of the top ten expectations that CEOs had for IT in 2005 were related to growth. Increasingly, senior executives are coming to the realization that growth and competitive advantage
can be improved through the innovative use of information to deliver unique customer value. And, they realize that IT is the source of the tools and expertise to best leverage
that information.


Moderator’s Comment: Are retail executive teams calling on technology to grow sales or reduce costs?


I’ve heard arguments supporting both sides of this question, and the only commonality I see is that high volume retailers tend to be deploying technology
that helps reduce costs, and high margin retailers tend to be looking at technology that helps them sell more.

Ronald Margulis – Moderator

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7 Comments on "Stelzer Speaks to Technology Challenges"


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M. Jericho Banks PhD
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M. Jericho Banks PhD
14 years 11 months ago

Stelzer’s comments sound hifalutin’ to me. Customer/supply-facing? Islands of automation? Undermined customer experience? Community enablement services? Meta level? Anyone got a jargon dictionary, or can we just get the sales brochure mailed to us? Can’t you just picture retailers’ eyes glazing over?

However, Ron, as always, has it right. Volume retailers employ technology to control costs, and margin retailers use technology to increase sales. But wait, there’s more! What about Target’s latest “big deal,” the use of their banks of display TVs to show ads for products in the store rather than music videos? While not a breakthrough idea (Wal-Mart is way ahead here), Target is a low-margin retailer using technology (TVs are still considered technology, right?) to increase sales. The sound you hear is that of a rule being broken.

Don Delzell
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Don Delzell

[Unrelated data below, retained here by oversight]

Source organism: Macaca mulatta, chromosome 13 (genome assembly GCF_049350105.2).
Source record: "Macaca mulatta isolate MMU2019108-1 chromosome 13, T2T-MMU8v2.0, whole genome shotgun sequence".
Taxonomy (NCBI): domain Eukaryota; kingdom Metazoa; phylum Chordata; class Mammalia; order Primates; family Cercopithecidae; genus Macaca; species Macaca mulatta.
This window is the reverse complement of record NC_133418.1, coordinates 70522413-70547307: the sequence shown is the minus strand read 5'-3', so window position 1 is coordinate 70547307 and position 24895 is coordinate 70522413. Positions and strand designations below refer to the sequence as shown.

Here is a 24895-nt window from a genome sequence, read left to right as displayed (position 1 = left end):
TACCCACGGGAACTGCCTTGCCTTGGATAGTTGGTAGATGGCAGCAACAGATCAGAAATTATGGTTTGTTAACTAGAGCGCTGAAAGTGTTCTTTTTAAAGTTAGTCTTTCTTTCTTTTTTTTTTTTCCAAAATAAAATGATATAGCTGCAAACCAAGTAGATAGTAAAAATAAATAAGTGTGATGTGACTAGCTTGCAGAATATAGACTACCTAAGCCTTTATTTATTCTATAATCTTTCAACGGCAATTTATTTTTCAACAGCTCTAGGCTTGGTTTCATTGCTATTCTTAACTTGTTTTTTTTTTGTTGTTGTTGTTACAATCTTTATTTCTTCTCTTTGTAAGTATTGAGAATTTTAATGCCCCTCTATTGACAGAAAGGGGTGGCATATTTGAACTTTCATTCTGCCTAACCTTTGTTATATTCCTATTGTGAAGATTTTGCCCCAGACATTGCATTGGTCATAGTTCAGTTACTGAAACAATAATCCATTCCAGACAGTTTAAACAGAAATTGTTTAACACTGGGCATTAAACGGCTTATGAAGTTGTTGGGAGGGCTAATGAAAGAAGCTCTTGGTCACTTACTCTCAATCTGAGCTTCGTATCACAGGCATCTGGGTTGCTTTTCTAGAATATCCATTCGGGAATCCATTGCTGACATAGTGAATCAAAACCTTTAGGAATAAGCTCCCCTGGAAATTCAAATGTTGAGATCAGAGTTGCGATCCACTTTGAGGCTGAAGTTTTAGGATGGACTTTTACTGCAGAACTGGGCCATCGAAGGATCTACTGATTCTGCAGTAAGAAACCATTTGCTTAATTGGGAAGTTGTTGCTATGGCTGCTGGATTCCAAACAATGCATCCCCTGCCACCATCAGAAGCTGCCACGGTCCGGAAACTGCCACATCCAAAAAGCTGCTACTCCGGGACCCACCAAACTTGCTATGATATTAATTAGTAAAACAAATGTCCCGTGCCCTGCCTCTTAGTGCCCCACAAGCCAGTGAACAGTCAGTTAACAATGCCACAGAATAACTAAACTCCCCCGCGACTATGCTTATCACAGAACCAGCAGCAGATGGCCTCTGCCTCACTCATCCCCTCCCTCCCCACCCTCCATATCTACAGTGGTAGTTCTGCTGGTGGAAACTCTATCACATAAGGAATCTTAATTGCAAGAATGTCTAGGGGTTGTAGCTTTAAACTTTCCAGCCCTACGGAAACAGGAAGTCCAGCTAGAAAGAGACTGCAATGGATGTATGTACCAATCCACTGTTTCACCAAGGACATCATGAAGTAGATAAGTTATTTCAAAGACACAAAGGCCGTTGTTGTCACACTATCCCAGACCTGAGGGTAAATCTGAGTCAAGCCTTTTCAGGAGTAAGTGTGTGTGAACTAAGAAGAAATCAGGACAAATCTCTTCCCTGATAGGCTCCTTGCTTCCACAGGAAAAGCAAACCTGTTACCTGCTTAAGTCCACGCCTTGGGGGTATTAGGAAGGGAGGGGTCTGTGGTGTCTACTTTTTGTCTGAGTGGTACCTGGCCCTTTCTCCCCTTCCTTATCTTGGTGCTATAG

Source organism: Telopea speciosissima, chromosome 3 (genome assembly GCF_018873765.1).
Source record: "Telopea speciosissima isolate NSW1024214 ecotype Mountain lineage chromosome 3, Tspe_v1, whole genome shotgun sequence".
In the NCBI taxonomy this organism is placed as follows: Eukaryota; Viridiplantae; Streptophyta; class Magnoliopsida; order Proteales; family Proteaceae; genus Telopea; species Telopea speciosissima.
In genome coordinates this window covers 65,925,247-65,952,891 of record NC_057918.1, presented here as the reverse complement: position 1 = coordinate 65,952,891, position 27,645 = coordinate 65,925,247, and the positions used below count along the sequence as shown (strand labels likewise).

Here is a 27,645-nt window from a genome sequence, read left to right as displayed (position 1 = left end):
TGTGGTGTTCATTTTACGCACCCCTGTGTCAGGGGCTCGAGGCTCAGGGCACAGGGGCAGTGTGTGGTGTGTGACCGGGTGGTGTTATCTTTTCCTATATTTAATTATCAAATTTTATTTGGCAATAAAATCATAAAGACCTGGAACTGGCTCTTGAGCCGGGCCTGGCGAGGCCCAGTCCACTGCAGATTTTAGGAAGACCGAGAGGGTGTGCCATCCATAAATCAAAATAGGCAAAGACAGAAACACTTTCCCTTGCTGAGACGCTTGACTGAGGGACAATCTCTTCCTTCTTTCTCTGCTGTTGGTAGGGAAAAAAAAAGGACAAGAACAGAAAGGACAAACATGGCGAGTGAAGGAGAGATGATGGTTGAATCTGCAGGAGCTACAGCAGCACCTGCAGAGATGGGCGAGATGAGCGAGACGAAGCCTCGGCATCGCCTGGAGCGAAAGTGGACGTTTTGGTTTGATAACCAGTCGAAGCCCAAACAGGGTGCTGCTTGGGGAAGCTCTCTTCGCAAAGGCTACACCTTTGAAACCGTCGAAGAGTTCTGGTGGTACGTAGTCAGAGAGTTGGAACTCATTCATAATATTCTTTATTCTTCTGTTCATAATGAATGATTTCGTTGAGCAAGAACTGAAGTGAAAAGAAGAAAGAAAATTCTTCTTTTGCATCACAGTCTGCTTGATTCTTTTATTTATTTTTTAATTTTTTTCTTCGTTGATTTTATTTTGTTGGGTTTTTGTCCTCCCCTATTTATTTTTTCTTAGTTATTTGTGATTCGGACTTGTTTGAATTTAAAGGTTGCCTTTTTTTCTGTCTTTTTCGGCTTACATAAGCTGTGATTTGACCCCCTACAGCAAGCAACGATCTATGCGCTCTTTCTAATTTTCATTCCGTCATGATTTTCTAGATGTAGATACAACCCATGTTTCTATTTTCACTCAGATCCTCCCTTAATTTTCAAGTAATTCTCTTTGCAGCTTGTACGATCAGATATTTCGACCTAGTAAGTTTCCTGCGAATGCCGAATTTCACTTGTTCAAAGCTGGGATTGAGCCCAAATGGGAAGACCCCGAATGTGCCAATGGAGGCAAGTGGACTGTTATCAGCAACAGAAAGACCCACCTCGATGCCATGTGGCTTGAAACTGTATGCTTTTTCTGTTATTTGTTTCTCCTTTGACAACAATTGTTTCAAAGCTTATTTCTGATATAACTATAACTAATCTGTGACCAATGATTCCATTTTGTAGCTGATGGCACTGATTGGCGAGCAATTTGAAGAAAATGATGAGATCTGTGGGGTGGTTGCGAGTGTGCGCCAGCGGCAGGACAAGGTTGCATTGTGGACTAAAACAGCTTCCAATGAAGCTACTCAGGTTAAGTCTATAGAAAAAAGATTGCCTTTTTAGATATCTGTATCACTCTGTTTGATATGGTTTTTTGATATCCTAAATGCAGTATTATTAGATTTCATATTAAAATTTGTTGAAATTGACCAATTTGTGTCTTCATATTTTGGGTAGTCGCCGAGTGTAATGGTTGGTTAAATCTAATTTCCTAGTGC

14 years 11 months ago
This one really shouldn’t be an “either – or” equation. I agree, it seems to be. The reality is that high volume retailers have adopted strategies which require focus on lowering and controlling costs. They drive that volume through pricing practices, and pay for those practices by super efficiencies in supply and operations. Or by cutting costs in those areas, which is not at all the same. High margin retailers seek to acquire new customers, because the net benefit of customer acquisition, due to the margin impact, is enormous. One clear difference is WM. This is a high volume retailer focused in both areas. Clearly the revised consumer segmentation and strategic focus is in the demand side of the equation. And they are implementing technology to help drive that. Supply chain and cost efficiencies have been the core competencies, and they continue to spend money and effort to drive father improvements. The bottom line is that technology should be the “engine” behind strategic initiatives in developing competitive differentiation based on core competencies. Focusing on one… Read more »
Mark Lilien
Guest
14 years 11 months ago
Most retailers are no/low growth enterprises. They see technology as overhead that should be minimized, like all overhead. A few visionaries realize that technology can be a lever to reduce cost and improve sales and service. Some of these visionaries’ implementations stumble, which is why few visionaries live to see their visions. People who want safe careers don’t use technology to improve sales. They use it to reduce cost, but only after they see other people successfully doing it. Many technology folks report to the CFO, and CFO’s have the image of being conservative with technology investments. The terrible track record of new technology implementation leads the CFO’s to be extra careful. Who can blame them? Even if the technology folks don’t report to the CFO, their spending is subject to great skepticism by anyone familiar with the continuing track record of technology disappointments. Would cars be popular if 1/3 of all trips resulted in accidents? Would you fly on a jet if 10% of all flights crashed? Would you eat out if 25% of… Read more »